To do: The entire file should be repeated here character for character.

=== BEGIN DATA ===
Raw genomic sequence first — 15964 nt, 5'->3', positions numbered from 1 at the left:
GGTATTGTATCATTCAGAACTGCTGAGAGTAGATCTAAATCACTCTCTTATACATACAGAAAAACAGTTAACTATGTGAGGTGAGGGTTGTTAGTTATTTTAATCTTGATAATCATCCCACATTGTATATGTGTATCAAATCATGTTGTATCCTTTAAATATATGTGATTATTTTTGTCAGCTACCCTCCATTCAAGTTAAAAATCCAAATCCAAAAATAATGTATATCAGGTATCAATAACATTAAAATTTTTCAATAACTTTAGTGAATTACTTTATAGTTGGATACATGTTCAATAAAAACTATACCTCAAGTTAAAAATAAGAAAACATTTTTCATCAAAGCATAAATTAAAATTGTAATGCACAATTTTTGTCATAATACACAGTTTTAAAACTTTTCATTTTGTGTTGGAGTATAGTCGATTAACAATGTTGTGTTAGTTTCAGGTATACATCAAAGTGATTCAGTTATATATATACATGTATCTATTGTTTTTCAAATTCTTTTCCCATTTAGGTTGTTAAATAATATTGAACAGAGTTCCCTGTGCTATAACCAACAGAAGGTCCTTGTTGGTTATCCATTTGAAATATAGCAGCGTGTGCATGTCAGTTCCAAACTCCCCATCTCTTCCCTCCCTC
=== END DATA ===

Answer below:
Raw genomic sequence first — 15964 nt, 5'->3', positions numbered from 1 at the left:
GGTATTGTATCATTCAGAACTGCTGAGAGTAGATCTAAATCACTCTCTTATACATACAGAAAAACAGTTAACTATGTGAGGTGAGGGTTGTTAGTTATTTTAATCTTGATAATCATCCCACATTGTATATGTGTATCAAATCATGTTGTATCCTTTAAATATATGTGATTATTTTTGTCAGCTACCCTCCATTCAAGTTAAAAATCCAAATCCAAAAATAATGTATATCAGGTATCAATAACATTAAAATTTTTCAATAACTTTAGTGAATTACTTTATAGTTGGATACATGTTCAATAAAAACTATACCTCAAGTTAAAAATAAGAAAACATTTTTCATCAAAGCATAAATTAAAATTGTAATGCACAATTTTTGTCATAATACACAGTTTTAAAACTTTTCATTTTGTGTTGGAGTATAGTCGATTAACAATGTTGTGTTAGTTTCAGGTATACATCAAAGTGATTCAGTTATATATATACATGTATCTATTGTTTTTCAAATTCTTTTCCCATTTAGGTTGTTAAATAATATTGAACAGAGTTCCCTGTGCTATAACCAACAGAAGGTCCTTGTTGGTTATCCATTTGAAATATAGCAGCGTGTGCATGTCAGTTCCAAACTCCCCATCTCTTCCCTCCCTC